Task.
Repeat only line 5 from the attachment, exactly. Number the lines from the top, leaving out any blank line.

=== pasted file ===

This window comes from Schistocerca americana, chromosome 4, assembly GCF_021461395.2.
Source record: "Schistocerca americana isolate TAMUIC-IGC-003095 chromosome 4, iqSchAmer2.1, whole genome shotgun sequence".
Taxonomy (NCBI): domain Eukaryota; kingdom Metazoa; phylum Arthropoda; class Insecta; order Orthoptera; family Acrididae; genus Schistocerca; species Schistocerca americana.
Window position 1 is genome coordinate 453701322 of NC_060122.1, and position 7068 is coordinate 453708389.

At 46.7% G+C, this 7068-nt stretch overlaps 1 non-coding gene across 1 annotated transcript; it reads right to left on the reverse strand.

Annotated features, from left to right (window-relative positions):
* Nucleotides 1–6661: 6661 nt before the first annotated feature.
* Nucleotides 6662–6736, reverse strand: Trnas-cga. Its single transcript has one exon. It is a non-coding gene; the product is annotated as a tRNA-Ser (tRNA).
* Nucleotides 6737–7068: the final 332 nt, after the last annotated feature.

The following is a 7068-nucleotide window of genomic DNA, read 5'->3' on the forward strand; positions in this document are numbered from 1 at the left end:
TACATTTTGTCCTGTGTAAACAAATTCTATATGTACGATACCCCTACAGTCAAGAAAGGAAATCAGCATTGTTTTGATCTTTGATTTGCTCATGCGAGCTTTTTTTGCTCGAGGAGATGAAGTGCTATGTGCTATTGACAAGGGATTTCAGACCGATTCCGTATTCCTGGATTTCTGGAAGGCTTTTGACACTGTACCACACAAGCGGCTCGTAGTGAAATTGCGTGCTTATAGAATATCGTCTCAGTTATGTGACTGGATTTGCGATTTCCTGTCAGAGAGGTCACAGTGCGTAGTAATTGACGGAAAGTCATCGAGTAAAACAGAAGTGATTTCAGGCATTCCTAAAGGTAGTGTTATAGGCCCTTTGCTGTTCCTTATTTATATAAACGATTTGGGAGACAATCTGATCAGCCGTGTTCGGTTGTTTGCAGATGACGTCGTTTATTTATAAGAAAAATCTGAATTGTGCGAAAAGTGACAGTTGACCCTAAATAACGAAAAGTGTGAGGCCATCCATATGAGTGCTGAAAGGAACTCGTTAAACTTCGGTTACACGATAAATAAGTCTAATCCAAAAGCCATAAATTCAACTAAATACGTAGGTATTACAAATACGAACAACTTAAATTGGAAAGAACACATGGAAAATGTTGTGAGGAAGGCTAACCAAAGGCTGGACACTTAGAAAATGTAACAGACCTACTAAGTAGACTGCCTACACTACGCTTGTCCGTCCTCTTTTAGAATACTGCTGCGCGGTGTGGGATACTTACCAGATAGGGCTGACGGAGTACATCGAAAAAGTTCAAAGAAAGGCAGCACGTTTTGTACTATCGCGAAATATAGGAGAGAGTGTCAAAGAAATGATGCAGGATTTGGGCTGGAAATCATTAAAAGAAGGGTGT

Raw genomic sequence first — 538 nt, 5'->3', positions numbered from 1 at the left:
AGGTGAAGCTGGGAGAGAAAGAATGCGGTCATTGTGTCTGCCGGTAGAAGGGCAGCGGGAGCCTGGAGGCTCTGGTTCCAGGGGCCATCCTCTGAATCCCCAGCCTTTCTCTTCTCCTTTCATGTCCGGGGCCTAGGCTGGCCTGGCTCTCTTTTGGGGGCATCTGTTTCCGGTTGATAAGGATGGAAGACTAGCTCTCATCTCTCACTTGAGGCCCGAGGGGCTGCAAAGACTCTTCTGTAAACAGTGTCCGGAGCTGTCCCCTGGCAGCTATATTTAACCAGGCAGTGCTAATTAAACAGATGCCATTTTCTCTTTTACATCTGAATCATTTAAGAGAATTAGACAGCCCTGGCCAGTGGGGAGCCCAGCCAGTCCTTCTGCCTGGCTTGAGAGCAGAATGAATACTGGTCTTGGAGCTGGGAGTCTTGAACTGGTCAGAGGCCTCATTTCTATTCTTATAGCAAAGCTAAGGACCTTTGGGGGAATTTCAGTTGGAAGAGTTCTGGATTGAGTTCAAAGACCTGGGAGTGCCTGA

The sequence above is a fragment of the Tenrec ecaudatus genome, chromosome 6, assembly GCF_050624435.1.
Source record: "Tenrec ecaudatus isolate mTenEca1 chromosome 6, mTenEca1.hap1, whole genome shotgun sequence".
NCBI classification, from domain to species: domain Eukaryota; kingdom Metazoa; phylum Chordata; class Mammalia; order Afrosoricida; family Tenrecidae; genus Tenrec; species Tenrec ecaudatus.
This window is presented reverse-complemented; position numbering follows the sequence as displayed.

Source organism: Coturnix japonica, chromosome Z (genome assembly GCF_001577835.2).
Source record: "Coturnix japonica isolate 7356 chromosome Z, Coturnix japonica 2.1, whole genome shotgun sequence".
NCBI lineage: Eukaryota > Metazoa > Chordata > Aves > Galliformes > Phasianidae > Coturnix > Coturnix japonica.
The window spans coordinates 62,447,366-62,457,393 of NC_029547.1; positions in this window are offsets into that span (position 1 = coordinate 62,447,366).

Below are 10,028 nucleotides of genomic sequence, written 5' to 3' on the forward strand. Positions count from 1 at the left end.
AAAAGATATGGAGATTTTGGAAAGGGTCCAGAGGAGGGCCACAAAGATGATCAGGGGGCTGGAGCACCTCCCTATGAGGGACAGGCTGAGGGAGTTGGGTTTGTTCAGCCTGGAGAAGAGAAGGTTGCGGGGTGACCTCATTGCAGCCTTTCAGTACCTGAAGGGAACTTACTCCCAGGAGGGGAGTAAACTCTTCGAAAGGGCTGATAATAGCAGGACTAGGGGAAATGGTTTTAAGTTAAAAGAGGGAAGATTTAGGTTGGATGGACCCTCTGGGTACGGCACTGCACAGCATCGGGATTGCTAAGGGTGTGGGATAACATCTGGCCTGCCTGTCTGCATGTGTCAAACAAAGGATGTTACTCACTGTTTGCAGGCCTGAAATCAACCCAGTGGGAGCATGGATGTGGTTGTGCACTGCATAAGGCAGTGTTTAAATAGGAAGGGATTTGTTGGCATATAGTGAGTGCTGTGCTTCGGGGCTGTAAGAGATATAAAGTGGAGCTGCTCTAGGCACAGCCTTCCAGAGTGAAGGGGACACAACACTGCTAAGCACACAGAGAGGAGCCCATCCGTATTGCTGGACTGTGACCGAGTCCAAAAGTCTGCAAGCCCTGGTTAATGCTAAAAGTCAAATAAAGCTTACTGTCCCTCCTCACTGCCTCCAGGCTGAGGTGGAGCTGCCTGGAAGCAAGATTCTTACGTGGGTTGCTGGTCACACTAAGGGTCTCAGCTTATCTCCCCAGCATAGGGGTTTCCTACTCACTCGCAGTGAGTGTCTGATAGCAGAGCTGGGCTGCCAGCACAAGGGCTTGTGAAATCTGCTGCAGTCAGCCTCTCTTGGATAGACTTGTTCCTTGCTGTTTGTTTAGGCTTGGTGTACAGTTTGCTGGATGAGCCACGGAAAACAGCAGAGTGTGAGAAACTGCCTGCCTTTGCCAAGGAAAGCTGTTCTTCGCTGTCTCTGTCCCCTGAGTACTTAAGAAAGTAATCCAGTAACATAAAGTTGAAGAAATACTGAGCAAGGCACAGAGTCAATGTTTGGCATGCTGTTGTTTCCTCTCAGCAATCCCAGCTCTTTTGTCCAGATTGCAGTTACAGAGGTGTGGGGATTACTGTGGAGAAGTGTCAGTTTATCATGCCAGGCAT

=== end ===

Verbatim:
At 46.7% G+C, this 7068-nt stretch overlaps 1 non-coding gene across 1 annotated transcript; it reads right to left on the reverse strand.